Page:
Hold On!

Hold Up

Please select a minimum of three sectors in the menu above.

Got It
  • What does sexy look like in 2015?
  • What does sexy look like in 2015?
    Alba Soler, Creative Commons (2012) ©
REPORT

What are women wearing under their clothes?

From the Wonderbra of the '90s to today’s T-shirt bras, what we find sexy shifts with social changes. So what are women wearing under their clothes in 2015? Has the focus shifted from breasts to bums? Has Fifty Shades of Grey unleashed consumer kinkiness? What do women want from their bras and pants?

Location United Kingdom

Scope
From the busty Wonderbra ads of the ‘90s, to the cotton, triangle bras that scantily clad girls wear in today’s American Apparel campaigns, the lingerie industry is an ever-changing beast. What we find sexy shifts with social and economic changes, and so does the underwear we buy.

In 2013, the global women’s lingerie market was worth over £20 billion. In the UK alone, it was valued at more than £1 billion – growing nearly 20% since 2009. [1] But while the market is lucrative, it’s also saturated (even Tesco makes bras), making the future ...

Canvas8

Related

  • Skinny doesn't sell to plus-size women Skinny doesn't sell to plus-size women

    “The plus-size customer is lazy, she doesn’t earn much and she doesn’t want real fashion.” According to Zahir Dehnadi, CEO of a plus-size clothing brand Navabi, this is much of the fashion industry’s perspective on plus-size – and it’s losing out on a $17.5 billion market because of it.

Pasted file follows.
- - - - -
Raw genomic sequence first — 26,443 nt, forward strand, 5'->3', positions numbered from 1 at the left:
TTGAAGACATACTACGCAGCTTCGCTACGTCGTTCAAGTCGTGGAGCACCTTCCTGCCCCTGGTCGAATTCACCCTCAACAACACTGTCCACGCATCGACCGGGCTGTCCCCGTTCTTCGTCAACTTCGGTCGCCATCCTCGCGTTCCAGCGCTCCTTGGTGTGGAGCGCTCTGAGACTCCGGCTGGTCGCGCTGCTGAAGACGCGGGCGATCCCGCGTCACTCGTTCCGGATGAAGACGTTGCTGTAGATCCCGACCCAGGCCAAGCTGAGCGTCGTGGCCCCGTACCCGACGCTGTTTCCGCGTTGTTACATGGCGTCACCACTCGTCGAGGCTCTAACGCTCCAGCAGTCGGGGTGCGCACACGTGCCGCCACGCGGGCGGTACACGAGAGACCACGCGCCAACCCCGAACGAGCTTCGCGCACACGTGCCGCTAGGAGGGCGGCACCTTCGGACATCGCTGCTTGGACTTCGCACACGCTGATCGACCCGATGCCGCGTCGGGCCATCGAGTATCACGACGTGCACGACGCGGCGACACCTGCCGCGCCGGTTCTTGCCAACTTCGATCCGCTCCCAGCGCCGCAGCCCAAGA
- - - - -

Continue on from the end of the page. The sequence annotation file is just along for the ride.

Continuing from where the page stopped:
• Neon moon makes feminist lingerie Neon moon makes feminist lingerie

    Feminism and lingerie haven’t always seen eye to eye. From restrictive corsets to the uncomfortable underwire – women haven’t always had their pick of beautiful and comfortable bras. Today, 'feminist lingerie brand' Neon Moon is changing that – with no bra burning involved.

  • Adult toys gain wider acceptance Adult toys gain wider acceptance

    When Fifty Shades of Grey was first published in 2012 it opened up a whole new market for the sex toy industry. But with the film adaption hitting screens over Valentine's Day weekend, adult products are moving from sex-orientated websites to mainstream retailers.

  • Students fight for a healthy body image Students fight for a healthy body image

    More often than not, if a brand steps out of line, there's usually an army of online protesters ready to call them out. #IAmPerfect was the response to an ad campaign titled 'The Perfect Body' featuring a line-up of tall, slim and toned Victoria's Secret models.

  • Article image How fashionable over-50s want to dress

    The over-50s hold a whopping 80% of the UK's wealth, and British women in their 50s spend £7 billion on clothes. While some fashion brands are starting to court the older shopper, many more are leaving these women frustrated by a lack of desirable, comfortable clothes on the high street.

  • Data-mining for the perfect bra Data-mining for the perfect bra

    The ‘intimate apparel’ market in the US is worth $11 billion, and Victoria’s Secret accounts for half it. But according to online bra retailer True&Co, only one in five women is looking for the kind of bra that Victoria's Secret sells. So what bras do women really want to wear?

  • Article image American Apparel: bringing back the bush

    To boost sales for Valentine's Day, American Apparel’s NYC SoHo branch adorned its mannequins with faux pubic hair. The message: au naturel is best. But is it anything more than a PR stunt?

  • Article image Can Elle rebrand feminism?

    A 'taboo' topic with enduring stereotypes, feminism has often been avoided by women's magazines – until now. Can a new campaign by British fashion magazine Elle 'rebrand' feminism?